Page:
In 1908 as Theodore Roosevelt prepared to leave the White House he urged his fellow Republicans to nominate Secretary of War William Howard Taft as his successor. Roosevelt assumed Taft would continue his legacy of trust busting protecting the environment, and regulating the food and drug industries. But as president, Taft disappointed his mentor, who decided the republic would be better off if he returned to the White House. In 1912 Roosevelt broke away from the Republicans and, as the nominee of the progressive “Bull Moose” Party, challenged Taft for the presidency. On the campaign trail Roosevelt denounced his 326-pound protégé as a fathead and a “puzzle-wit.” Taft responded by calling Roosevelt a “dan¬gerous egotist and a demagogue”. In private he was devastated by T.R’s enmity. Roosevelt was my closest friend he told a reporter through his tears. In 1918 six years after both were defeated by Woodrow Wilson, Taft and Roosevelt chanced to meet in a Chicago hotel They spoke warmly and at some length, but it was their last conversation. Roosevelt died the next year. Taft journeyed to his funeral at Sagamore Hill on Long Island stood over the grave, and wept.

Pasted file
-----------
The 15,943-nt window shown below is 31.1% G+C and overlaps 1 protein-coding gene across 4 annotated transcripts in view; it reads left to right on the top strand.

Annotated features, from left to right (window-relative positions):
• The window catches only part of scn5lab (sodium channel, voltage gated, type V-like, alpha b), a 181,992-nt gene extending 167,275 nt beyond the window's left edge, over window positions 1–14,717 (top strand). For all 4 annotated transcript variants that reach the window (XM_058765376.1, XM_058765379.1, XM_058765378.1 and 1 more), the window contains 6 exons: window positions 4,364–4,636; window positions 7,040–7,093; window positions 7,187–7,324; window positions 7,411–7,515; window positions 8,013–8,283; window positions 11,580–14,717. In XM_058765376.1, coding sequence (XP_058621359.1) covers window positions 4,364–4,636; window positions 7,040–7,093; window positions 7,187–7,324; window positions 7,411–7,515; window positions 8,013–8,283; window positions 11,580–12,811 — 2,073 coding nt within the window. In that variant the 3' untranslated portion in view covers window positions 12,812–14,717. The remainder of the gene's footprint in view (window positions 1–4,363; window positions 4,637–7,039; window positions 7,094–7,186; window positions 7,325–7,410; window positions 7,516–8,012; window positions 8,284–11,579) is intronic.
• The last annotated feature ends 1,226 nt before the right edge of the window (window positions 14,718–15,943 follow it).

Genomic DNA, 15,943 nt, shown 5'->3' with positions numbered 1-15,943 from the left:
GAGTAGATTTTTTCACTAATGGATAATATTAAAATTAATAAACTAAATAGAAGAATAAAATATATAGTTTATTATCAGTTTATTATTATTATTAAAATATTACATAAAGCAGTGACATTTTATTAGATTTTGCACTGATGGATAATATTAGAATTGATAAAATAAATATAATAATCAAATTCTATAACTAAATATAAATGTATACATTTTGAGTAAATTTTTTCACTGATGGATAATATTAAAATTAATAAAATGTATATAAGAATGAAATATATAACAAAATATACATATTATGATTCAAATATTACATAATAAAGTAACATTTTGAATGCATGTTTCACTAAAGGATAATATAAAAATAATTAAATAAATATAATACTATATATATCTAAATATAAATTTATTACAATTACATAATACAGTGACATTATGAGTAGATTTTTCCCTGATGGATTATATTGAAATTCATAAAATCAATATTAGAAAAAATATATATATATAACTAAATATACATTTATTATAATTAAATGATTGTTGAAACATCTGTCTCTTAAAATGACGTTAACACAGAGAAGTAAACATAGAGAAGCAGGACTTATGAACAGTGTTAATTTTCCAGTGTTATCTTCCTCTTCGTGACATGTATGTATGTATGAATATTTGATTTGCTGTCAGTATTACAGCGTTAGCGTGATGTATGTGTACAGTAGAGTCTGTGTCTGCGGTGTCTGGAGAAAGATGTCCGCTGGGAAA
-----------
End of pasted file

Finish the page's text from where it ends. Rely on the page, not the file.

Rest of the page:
Today, there are five officially recognized third parties on a national level: Reform, Libertarian, Green Constitution (formerly the U. S. Taxpayers Party) and the Natural Law. All of these parties have qualified for ballot line in presidential elections by get¬ting 100,000 or more votes for at least one of their candidates in the past 20 years. Over the previous 200 years, though, there have been literally dozens of third parties.

Third parties often focus on a single main issue and force it into the mainstream of American political life. It was third parties that first pressed for emancipation, female suffrage, prohibition, and an end to child labor Socialist Eugene V. Debs lost both his 1912 and 1920 presidential runs, but much of his platform, like Social Security, ulti¬mately formed the basis of the modem welfare state. Before 1992, neither Democrats nor Republicans paid much attention to the run¬away federal deficit. Then came the Reform Party and H. Ross Perot. Running a largely self-funded, highly quixotic campaign, the eccentric billionaire sounded the dangers of an unbalanced budget. His message was so popu¬lar that he got 19 million votes -19 percent of the total. Both major parties took notice and quickly began preaching fiscal responsibil¬ity. But that wasn’t Perot’s only impact.go19 million votes -19 percent of the total. Both major parties took notice and quickly began preaching fiscal responsibil¬ity. But that wasn’t Perot’s only impact.